Osseworst, which is usually eaten with bread and pickles, is a smoked raw beef sausage originally made of ox meat. This speciality has its origins in the 17th century when oxen were imported to Amsterdam from Denmark. The spices in the sausage, such as pepper, cloves, mace and nutmeg, come from the Dutch East Indies.
Indonesian food is just as common as Dutch food in Amsterdam (Indonesia used to be a Dutch colony), so we stop at Swieti Sranang Indonesian takeaway at Westerstraat 113. There, satay chicken skewers with peanut sauce, pickles and prawn crackers (kroepoek) is a more-ish surprise. For the vegetarians, there’s a potato, peas and cabbage pastry like a pastie to wolf down.
Marjolein tells us another Dutch favourite snack is “Patatje oorlog: chips at war”: hot potato chips smothered in peanut sauce, mayonnaise and chopped raw onions served in a cone-shaped paper bag.
As for our American friend and herring hater, she finally finds a snack to her taste at Tom’s Bread and More (Tweede Egelantiersdwarsstraat 1): the stroopwafel – a light waffle wafer made from two thin layers of baked dough with a caramel syrup filling.
The stroopwafel was first made in Gouda in the late 18th century by a baker using leftovers from the bakery, such as breadcrumbs, which were sweetened with syrup.
But the Dutch delight most Australians would be familiar with is poffertjes (tiny fluffy pancakes eaten with melted butter and powdered sugar), which can be found at any weekend or foodie market worth its salt. And it is served up at our last port of call: Café ‘t Smalle: a former Dutch liquor distillery and tasting house, dating to 1786 and restored during the 1970s, which Lonely Planet describes as “one of Amsterdam’s most charming brown cafes”.
The bartenders here are all skilled in the art of pouring jenever (Dutch gin – the juniper-flavoured traditional liqueur of the Netherlands) right to the top in a tulip-shaped small glass without spilling a drop. This creates a test for the drinker, who must lean over the glass and sip cautiously. After nearly four hours, our bellies are full and we’ve eaten up every morsel of information and delectable titbit on history, traditions and the Jordaan’s foodie scene.
So, there’s only one thing left to do: drink up with a hearty toast of “proost” … and then try to walk off our very long lunch.
- The writer was a guest of Eating Europe.
AMSTERDAM began as a small fishing village around a dam in the river Amstel in 1275 and over centuries, the Jordaan became a melting pot of cultures as it embraced the working class, immigrants, refugees and those escaping religious persecution.
Living conditions became unbearable as the population of this area leapt from 30,000-80,000 at the end of the 16th century, with people living 10 to a room.
One block of up-market apartments today on Willemsstraat once was home to hundreds of people living in 57 corridors (behind a facade of houses) instead of rooms, affording no fresh air, light or sanitation.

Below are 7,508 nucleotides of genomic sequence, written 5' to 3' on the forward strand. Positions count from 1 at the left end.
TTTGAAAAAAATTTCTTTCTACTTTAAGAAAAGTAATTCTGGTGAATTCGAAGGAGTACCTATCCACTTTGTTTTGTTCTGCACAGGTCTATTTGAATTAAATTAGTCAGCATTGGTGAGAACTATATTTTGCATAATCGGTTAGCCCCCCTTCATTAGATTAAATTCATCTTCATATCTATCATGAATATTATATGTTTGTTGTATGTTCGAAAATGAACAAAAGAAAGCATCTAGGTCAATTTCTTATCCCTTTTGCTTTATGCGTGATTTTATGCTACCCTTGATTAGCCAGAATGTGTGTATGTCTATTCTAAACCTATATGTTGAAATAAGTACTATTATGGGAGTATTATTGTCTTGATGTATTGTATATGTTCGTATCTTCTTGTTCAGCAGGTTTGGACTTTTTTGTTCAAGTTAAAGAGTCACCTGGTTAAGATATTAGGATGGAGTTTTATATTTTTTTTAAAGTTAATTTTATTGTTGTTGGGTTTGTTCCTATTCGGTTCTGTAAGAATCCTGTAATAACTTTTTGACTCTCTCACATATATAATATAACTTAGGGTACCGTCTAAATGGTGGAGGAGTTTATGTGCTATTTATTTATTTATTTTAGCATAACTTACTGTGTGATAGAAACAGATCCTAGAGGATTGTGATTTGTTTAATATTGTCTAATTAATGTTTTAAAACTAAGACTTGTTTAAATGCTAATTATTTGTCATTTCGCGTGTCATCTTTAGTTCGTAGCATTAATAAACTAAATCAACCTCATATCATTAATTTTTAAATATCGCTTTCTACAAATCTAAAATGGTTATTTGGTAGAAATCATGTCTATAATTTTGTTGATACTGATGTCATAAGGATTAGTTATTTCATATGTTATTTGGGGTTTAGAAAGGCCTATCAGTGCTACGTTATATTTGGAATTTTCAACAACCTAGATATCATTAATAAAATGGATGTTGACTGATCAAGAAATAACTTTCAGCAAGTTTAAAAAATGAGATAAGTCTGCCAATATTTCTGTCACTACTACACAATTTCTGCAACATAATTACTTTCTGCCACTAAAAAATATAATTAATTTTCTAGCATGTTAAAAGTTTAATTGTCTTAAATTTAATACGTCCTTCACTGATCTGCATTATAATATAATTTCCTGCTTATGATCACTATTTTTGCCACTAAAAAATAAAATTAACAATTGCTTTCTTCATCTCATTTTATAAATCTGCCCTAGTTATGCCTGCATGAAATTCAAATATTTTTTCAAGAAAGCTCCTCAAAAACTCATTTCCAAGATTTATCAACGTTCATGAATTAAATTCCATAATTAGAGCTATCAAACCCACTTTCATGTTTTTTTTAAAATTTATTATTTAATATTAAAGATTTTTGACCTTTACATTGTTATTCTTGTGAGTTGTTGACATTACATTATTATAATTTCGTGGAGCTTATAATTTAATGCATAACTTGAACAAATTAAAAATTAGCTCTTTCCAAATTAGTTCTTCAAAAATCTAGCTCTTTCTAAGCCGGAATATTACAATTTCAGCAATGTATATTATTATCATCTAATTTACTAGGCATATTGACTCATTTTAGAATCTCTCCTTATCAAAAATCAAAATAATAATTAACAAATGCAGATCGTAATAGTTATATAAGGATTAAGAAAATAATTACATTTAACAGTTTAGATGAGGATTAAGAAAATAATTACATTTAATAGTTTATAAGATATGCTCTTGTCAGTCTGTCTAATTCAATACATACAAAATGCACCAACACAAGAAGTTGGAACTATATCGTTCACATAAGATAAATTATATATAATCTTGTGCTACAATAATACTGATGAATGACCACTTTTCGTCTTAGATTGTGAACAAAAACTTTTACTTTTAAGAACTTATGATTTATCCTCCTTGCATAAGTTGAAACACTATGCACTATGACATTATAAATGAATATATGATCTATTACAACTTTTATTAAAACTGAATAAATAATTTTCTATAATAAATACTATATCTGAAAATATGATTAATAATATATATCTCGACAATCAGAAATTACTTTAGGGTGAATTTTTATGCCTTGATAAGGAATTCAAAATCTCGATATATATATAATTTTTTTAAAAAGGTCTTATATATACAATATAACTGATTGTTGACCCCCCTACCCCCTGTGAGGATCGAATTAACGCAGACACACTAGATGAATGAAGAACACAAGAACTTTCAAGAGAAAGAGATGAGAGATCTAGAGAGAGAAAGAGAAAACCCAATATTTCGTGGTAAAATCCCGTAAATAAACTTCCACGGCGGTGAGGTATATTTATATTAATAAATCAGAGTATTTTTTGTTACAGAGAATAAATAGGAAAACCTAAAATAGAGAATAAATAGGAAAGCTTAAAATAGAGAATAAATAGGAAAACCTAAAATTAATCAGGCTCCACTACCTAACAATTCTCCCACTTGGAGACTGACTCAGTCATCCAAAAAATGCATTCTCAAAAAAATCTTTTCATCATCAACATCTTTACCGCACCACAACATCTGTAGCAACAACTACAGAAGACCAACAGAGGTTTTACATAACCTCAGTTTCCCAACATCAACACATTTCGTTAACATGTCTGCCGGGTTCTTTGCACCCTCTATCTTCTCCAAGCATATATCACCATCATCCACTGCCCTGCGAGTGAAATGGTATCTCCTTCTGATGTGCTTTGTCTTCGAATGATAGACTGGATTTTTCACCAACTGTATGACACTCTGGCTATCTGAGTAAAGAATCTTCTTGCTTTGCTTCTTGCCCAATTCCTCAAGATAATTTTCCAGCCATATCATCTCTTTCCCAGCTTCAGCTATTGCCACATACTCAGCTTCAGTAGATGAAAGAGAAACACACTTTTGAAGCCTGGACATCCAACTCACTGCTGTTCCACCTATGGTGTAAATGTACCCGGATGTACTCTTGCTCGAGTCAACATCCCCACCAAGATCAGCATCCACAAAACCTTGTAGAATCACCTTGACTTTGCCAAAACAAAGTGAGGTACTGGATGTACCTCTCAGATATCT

To survive, people shared what little they had – from their food to their music.
From the 1970s, the city’s population began expanding rapidly. Old houses were demolished, people moved out of the inner city to newly built neighbouring villages and affordable property became scarce. The Jordaan started to become upscaled and funky, creating its own level of expensive real estate as Amsterdam’s version of Greenwich Village.
This northern part of the canal belt was one of the main channels for breweries, for example, to bring in their supplies. Marjolein points out the many-storeyed storehouses with shutters and gables with winches still intact that have become fashionable apartments (without elevators).
Brouwersgracht (Brewer’s canal) served as a site for ships returning from Asia with spices and silks. Therefore Brouwersgracht had many warehouses and storage depots for the ships’ inventories. Likewise, some officials of the Dutch East India Company lived here. Breweries were also prevalent in the area due to the access to freshwater shipments.
Today, the warehouses are now apartments — some of the most expensive in Amsterdam. Houseboats also are seen in the canal.
But behind the canal homes can be found secret gardens and rooftop terraces that the passing pedestrian would never know existed. And Marjolein takes us into one such pretty inner courtyard (nowadays there are about 19 of these inner courtyards left in this area) that was once known as “the bleaching fields” in the 1650s. Poor women – widows, and unmarried mothers – with no place to go found shelter here in a workers’ house which was formerly the Karthuizer Monastery.
Karthuizer Monastery (from 1392-1577) burned down. Then it became an inn and as of 1650, this courtyard was made into Karthuizer Weduwenhofje (hofje is the Dutch word for inner courtyard) to house poor widows. The old monastery garden became a graveyard which is now a playground for children).
The women were paid by the rich merchants along the Golden Bend at the Herengracht (Gentlemen’s Canal) to do their laundry.
Big water pumps, housed in brown brick walls like a small square turret, were shut down in 1930, but remain in the centre courtyard and surrounded on all sides by privately owned apartments.